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Conceptually and structurally, ‘Ghost in the Woods’ is a horror film breath of fresh air


The 4th Annual Bonita Springs International Film Festival wraps up tonight. Among the short films it screened over the course of its four-day run is Ghost in the Woods by director Jason Land.

Horror films included in film festivals are often somewhat iffy. Ghost in the Woods is an exception. It’s very well done both conceptually and structurally.

Jason Land wrote and directed the 12-minute short film, which he co-produced with his wife, Catherine. It features his son, Alex, a boy with a heart problem that hampers his ability to keep up with his friends, Ryan (Ryan Isenman), Katie (Katie Dohner) and Sophia (Sophia Ferraro).

After racing to Alex’s house for snacks served up by mom, the girls receive a text informing them about a purported ghost in a patch of forest a 20-minute bike ride away. The girls want to check it out, but Alex is having heart palpitations and his mom insists that he stay behind to rest. He graciously bows out, sending the girls on their way to see if there really is a ghost in the woods.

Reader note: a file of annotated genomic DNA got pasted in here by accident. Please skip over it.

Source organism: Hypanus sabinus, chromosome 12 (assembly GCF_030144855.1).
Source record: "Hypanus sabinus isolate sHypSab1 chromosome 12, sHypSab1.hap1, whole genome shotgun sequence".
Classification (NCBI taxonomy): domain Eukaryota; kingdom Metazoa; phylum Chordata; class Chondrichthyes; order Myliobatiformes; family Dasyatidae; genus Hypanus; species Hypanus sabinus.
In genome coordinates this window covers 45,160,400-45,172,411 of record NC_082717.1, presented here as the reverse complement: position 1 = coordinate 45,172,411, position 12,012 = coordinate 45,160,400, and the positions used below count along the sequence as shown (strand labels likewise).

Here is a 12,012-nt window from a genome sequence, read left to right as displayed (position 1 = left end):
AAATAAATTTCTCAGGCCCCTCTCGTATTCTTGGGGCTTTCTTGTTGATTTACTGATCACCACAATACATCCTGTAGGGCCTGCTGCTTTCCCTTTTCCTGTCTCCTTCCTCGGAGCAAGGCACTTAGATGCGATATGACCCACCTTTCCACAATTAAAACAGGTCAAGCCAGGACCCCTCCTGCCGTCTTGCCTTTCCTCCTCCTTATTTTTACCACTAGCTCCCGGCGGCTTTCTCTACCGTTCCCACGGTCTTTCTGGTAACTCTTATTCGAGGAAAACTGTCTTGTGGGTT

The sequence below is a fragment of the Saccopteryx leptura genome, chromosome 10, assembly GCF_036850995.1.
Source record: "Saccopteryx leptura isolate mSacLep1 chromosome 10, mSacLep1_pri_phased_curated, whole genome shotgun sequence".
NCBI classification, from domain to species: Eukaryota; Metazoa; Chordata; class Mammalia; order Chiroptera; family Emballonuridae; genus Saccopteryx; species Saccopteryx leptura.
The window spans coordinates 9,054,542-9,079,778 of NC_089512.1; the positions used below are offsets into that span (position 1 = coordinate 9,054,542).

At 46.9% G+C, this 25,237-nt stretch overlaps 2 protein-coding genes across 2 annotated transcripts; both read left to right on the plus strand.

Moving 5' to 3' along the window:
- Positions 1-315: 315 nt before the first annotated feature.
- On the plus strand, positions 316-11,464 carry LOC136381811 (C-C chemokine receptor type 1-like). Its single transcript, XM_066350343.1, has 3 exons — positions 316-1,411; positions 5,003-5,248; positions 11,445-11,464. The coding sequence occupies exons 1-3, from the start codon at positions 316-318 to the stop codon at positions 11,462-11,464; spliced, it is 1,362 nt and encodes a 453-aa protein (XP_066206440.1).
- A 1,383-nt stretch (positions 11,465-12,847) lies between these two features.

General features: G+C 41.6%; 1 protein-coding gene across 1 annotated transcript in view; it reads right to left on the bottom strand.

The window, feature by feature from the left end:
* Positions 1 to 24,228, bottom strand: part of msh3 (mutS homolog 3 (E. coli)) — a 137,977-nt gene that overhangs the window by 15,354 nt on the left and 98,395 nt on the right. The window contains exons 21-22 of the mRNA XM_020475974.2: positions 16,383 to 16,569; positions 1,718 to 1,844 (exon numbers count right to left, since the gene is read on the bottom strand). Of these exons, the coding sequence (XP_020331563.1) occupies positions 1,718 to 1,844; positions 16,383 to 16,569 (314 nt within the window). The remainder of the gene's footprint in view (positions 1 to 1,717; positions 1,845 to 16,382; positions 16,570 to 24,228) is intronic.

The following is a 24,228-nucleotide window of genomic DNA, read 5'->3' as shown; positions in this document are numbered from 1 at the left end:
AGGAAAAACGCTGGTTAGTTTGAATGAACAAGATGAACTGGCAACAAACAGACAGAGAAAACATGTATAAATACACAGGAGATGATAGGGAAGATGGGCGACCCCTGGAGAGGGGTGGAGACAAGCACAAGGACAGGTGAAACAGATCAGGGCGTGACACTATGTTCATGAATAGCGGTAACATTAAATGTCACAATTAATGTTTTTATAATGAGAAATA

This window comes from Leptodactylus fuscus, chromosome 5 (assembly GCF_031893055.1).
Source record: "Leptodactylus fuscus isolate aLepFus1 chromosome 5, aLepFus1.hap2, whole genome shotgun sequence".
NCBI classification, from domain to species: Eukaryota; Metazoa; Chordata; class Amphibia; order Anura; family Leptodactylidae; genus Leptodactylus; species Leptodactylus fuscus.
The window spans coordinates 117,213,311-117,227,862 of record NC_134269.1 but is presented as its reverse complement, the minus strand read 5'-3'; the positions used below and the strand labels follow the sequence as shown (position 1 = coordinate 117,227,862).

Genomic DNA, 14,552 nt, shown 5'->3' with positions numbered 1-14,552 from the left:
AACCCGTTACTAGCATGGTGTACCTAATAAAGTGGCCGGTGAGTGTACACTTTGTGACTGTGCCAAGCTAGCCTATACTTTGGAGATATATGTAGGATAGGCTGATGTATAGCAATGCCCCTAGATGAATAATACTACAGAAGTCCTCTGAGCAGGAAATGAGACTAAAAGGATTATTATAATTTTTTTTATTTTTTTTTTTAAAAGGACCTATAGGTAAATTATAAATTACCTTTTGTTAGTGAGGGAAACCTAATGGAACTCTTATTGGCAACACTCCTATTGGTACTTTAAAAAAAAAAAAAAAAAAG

After weaving their way past lizards and spiders of varying sizes and colors, the girls reach their destination only to discover that Alex has beaten them there. How did you do that, one of the girls demands. “I went really fast,” he replies. “My mom’s going to be really upset, but I just wanted to be here.”

What happens next gives viewers goosebumps, even those who’ve figured out the ending before the denouement of the film. It doesn’t matter. Ghost in the Woods is a scintillating ride, featuring excellent cinematography, good sound and really good acting from Land’s young cast. But in the final analysis, it’s the concept that really sells Ghost in the Woods, proving Land’s belief that “if you really want something badly enough, not even death will stop you.”

Ghost in the Woods is not Land’s first rodeo. He is also known for Fight/Flight (2015) and Tahiti (2014).

February 24, 2019.




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